A Florida Disney employee ripped the company’s campaign to cover abortion travel costs for workers, telling The Post on Saturday it’ll be bad for business and would “alienate” customers.
Jose Castillo, who works in resort management in Orlando, accused the Walt Disney Co. of trying to influence politics after wading into the fraught abortion issue in the wake of the Supreme Court overturning Roe v. Wade.
Disney was among the big American names to speak out after the landmark abortion case was struck down Friday, vowing in an internal memo that they would reimburse employees who have to travel out-of-state to have the procedure carried out.
“Disney knew full well that this memo would be leaked and make national news,” Castillo, who is also a GOP FL-9 Congressional candidate, told The Post.
“They sent it anyway because Disney wants to make a political statement and attempt, once more, to influence our country’s political process.”
Disney is also embroiled in an ongoing battle with Republican-dominated Florida and its Gov. Ron DeSantis over the company’s opposition to the “Don’t Say Gay” law.
“This is yet another attempt by Disney to take a political stance that will inevitably alienate potential customers,” Castillo said.
“As we have seen in recent months Disney’s political activism has hurt the company financially and it is my belief that the Board of Directors is violating it’s fiduciary duty to shareholders by continuing to comment on divisive political matters.”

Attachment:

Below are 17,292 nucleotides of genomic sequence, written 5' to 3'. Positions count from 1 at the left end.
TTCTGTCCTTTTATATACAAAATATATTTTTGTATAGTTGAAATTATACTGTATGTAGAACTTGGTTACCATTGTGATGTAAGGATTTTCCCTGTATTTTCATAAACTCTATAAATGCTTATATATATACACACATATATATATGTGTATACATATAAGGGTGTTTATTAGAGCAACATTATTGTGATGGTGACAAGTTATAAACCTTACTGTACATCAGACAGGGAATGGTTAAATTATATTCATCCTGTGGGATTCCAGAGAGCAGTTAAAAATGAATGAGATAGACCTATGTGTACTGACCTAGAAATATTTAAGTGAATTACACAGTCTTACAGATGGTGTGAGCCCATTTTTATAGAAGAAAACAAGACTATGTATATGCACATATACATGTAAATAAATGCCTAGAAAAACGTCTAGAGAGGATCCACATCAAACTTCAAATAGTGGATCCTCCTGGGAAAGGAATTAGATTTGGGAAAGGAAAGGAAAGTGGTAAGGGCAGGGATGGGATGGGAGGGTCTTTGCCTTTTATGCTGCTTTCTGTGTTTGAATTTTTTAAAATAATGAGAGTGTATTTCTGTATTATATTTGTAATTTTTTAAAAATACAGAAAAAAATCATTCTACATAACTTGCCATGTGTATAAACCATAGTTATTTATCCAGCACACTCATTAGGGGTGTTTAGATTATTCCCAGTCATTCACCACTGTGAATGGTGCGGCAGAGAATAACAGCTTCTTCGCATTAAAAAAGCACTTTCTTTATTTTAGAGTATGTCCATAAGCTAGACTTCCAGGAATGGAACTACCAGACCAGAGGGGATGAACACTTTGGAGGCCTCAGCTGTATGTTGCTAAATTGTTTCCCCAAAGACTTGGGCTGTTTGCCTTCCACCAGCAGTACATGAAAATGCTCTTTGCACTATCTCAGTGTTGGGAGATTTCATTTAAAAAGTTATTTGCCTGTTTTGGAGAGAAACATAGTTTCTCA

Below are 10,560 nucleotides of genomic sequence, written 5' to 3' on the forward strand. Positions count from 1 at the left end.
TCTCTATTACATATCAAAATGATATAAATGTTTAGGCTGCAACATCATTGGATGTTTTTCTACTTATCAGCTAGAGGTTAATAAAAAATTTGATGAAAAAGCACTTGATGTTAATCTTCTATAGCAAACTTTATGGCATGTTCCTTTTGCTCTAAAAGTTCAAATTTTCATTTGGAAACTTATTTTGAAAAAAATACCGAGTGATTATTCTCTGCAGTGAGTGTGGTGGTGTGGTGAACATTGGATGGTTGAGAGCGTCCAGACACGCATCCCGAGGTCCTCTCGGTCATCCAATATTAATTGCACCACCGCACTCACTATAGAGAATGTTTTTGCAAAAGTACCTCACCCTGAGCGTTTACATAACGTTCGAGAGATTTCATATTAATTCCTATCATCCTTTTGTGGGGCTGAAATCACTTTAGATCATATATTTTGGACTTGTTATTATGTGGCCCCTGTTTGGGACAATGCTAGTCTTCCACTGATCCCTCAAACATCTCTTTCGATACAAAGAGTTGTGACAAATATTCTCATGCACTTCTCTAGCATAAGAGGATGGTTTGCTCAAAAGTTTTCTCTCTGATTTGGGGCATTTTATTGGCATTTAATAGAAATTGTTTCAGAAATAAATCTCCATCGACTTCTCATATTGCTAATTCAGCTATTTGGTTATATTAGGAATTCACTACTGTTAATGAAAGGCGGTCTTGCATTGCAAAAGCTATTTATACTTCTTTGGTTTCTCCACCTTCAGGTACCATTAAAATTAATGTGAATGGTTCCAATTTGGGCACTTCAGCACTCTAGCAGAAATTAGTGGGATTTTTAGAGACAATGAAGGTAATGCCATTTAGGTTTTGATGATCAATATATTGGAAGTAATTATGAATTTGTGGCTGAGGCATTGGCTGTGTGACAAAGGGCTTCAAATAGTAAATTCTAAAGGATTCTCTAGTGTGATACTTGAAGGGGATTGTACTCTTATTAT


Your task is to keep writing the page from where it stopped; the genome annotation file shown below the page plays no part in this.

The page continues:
Disney joined the likes of Facebook parent Meta, American Express, Bank of America, Goldman Sachs, Apple, Starbucks and Lyft in taking similar action after Friday’s ruling.
While some of the wokest companies in the US took a stance, a number of others opted to remain silent.
McDonald’s, PepsiCo, Coca-Cola, General Motors, Tyson and Marriott chose not to comment.
And Arkansas-based Walmart — the nation’s largest employer with a number of stores in states that will immediately trigger abortion bans — also stayed quiet.
Maurice Schweitzer, a University of Pennsylvania’s Wharton School of Business professor, said the handful of companies taking a stand on the court’s ruling are doing so because customers and employees are expecting them to speak out.
“We’re in this moment in time where we’re expecting corporate leaders to also be leaders in the political sphere,” he said. “A lot of employees expect to work in companies that not only pay them well, but whose values are aligned with theirs.”
But the vast majority of big name executives will likely avoid the thorny topic altogether — which also poses its own risks, he added.
“They can either support travel for out-of-state care and risk lawsuits and the ire of local politicians, or they can not include this coverage and risk the ire of employees,” Schweitzer said.
With Post wires